Union workers at a port in Shetland are set to go on strike in a dispute over pay, terms and conditions.
On Wednesday, Unite the union confirmed members working at the Lerwick Port Authority will begin all-out strike action on Monday, June 20.
Around a dozen key workers will walk out of the main port in Shetland from 12.01am a week on Monday, as Unite members demand to be paid the same rate as those at other UK ports.
Workers are also in dispute over other proposed changes to basic pay, overtime and pension contributions, with strike action set to impact cruise liners, oil and gas vessels and general shipping.
Unite general secretary Sharon Graham said: “Unite will not allow Lerwick Port Authority to treat these workers as a second class workforce, paying them less than port workers around the UK.
“The Authority can afford to pay decent rates for the job. We won’t tolerate any further attacks on our members’ pay and conditions. Our members have their union’s full support in this fight to be paid the rate for the job.”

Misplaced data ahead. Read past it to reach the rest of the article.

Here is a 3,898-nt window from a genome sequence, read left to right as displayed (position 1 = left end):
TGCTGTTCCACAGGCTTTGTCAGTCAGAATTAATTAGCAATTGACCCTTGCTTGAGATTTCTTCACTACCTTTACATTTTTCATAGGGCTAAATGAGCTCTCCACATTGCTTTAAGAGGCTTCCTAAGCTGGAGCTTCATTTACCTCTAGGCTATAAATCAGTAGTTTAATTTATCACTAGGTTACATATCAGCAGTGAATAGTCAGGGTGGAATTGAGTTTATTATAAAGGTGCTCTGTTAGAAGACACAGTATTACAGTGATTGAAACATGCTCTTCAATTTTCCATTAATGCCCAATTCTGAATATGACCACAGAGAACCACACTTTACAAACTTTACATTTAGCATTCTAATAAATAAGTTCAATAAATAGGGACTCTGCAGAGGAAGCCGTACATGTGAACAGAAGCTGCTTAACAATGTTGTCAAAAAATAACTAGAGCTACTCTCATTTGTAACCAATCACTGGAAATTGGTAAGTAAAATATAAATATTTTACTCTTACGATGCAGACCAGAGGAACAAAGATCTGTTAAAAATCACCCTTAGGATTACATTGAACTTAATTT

John Clark, Unite industrial officer, added: “Our members are rightly angry and frustrated at the glacial pace of talks with the company. For the first time in many years, they have decided to take all-out strike action along with the ongoing overtime ban which will bring the port to a standstill.
“There are active discussions with Lerwick Port but so far nothing meaningful has emerged from this. We hope that the imminent strike action will concentrate the minds of management and that they will finally give our members what they deserve.”
Captain Calum Grains, chief executive of Lerwick Port Authority, said: “The potential escalation of industrial action by Unite members to a full strike is extremely disappointing given a proposal is with Unite and a meeting is confirmed for next week. We remain committed to finding a resolution with our staff.
“With contingency measures in place, we continue to make every effort to minimise any effect on our customers.”
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